A Splash of Colors

Amber Norwood Creative Writing, Description & Scene

Exercise Prompt: Write a creative scene about your space from the point of view of a person or object different from yourself. Imagine who might be visiting this space and why? How are they different from you in terms of race, class, age, gender, ability, or other factors that might influence their perception of the space? What would their impressions of this space be? How would they enter the space? Where would their eyes go first? How would they move through the space? What use or value would they find in the space?

It was Saturday morning, counting the last minutes before my alarm clock would set off. The whole night I’d been thinking about making an excuse; maybe I could tell my friend that I was sick, or my mother was taken to the hospital the night before, but I didn’t like the idea of lying to my Bill. He was nice enough to invite me somewhere my parents couldn’t afford and even trusted me to borrow one of his paintball guns. I just couldn’t lie to him, I said to myself. So, I came to the conclusion that I simply had to go. I had to get out of bed and act as if I knew how to play. The problem was that I’ve never played any sports in my life before. My weekends only consisted of playing the piano, painting, and going out of town to find the nearest mall to see the latest fashionable dresses. I found dresses to be a part of me, but as a young boy, I knew I couldn’t just simply walk to the store and start taking all the dresses. I could die here by a homophobic man for merely gazing through the dresses. However, that wasn’t something I need to think about right now. I had to get ready before Bill would come to pick me up.

The road had lasted about an hour or two. It was hard to tell, as my thoughts kept rushing through my mind. What if I’m too weak to carry the gun? What if I make a fool out of myself? I don’t look like Bill. He’s muscular and big, while I’m skinny and fragile. Could I even play? As more of my thoughts began to crowd inside my head, I started feeling goosebumps running down my spine, nervous about what might happen. “We’re here!” Bill’s dad screamed, washing out all my thoughts away, but enough room to create more. However, as we entered the park, I instantly noticed how colorful this place was. It almost reminded me of the pride festival I’d gone to last month.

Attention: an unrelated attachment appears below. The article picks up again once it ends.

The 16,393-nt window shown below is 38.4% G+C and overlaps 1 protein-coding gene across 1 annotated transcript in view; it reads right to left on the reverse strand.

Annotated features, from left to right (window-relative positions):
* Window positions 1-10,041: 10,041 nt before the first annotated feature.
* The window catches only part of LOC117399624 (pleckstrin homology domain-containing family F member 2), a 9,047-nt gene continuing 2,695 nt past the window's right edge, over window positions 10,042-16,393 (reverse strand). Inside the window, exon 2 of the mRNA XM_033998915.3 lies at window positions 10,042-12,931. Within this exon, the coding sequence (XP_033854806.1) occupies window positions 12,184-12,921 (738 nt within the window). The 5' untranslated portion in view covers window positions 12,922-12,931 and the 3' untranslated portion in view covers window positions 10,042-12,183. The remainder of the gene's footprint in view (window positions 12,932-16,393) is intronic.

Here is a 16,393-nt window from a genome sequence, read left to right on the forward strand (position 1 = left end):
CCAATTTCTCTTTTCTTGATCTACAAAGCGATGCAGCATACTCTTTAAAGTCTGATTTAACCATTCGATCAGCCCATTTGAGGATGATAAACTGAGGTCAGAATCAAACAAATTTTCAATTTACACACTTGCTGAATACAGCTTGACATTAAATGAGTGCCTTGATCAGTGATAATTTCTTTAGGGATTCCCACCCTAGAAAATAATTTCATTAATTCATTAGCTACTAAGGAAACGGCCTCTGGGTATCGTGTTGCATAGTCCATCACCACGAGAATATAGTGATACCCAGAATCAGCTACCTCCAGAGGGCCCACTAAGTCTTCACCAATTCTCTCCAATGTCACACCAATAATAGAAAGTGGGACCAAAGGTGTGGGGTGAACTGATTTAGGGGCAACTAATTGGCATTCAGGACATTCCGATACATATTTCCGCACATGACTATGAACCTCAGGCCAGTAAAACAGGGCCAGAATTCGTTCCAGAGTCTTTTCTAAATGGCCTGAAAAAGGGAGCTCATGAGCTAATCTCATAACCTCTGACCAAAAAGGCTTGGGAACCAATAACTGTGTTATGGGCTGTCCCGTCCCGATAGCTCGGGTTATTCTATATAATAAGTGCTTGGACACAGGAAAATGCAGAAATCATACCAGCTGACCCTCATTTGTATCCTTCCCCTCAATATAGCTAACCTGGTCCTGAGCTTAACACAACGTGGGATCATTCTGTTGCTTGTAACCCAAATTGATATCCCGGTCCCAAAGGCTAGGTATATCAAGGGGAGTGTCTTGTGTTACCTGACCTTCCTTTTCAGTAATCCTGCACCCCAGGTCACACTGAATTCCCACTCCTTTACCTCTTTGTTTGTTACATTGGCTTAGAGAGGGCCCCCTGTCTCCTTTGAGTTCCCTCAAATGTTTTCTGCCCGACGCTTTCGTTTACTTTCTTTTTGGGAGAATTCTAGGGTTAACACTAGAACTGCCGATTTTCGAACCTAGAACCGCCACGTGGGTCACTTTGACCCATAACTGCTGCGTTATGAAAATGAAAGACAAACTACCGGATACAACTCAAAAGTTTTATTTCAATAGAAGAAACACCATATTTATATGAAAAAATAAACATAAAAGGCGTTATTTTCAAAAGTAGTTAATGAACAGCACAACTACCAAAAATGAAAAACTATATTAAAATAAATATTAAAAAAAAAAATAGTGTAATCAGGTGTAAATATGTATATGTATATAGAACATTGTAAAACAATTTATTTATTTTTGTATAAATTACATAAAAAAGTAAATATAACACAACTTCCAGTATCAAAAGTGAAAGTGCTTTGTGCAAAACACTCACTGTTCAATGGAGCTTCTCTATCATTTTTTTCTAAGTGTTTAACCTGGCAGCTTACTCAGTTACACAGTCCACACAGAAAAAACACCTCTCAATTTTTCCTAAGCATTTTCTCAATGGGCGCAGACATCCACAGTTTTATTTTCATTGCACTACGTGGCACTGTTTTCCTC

There were colors just about anywhere; even the two mannequins leaning against the huge sign saying “Welcome to Oxnard Paintball park” were suited up in blue and pink uniforms. Wow! The pink uniform looks nice, I thought to myself as I began analyzing its soft-edging details flowing from the mannequin’s jersey down to its padded pants. But, with a sorrowful face, I knew I would have to go with blue. It was pretty apparent that the park welcomed anyone, whether girl or boy, but the idea of having pink or blue uniforms must’ve been made to distinguish genders. However, as Bill’s dad continue driving inside the parking lot, I noticed something very strange. None of the players sitting at the chairs with their equipment scattered all over the desks were actually dressed up in pink or blue. Each of them had a unique color combination and design running across their masks, jerseys, and pants. All of them laughing and conversating, not worried at all about the person next to them wearing the same colors I’d seen at the mall last week. At that moment, I knew this place wasn’t like any other park. It looked more joyful, and now I had the privilege to pink the same outfit I’d seen before entering the park.

“Hey, George! Focus. We’re about to go next in two minutes,” Bill screamed as I kept getting distracting from the neverending battlefields. I told myself, It was going to be my first game. My first time ever playing a sport, so I had to make the best out of it. However, as we stood there waiting for the referee to blow the whistle, the weight of the gun and ammunition wrapped around my waist began to tire me out. I can’t let this hold me back! Not now, I thought to myself as I kept trying to hold myself together, but as I started looking around, I noticed I wasn’t the only one struggling. There were masked players all holding their guns as if any second now they would let go and would begin to drag themselves out of the game, but around me were also huge bodies, making me feel weak and useless. These players looked so big and buff that not a single sign of struggle was expressed throughout the waiting minutes. I almost began to doubt myself. But I’m already here. I’m already inside the arena. I was already in Oxnard Paintball Park with the first impression that this was going to be bad for me, but not anymore. My pink uniform with the purple-lensed helmet was enough to motivate me that I was capable of playing. That I could be a part of this and be able to wear anything I chose and in that moment, the whistle blew. My first game had now started.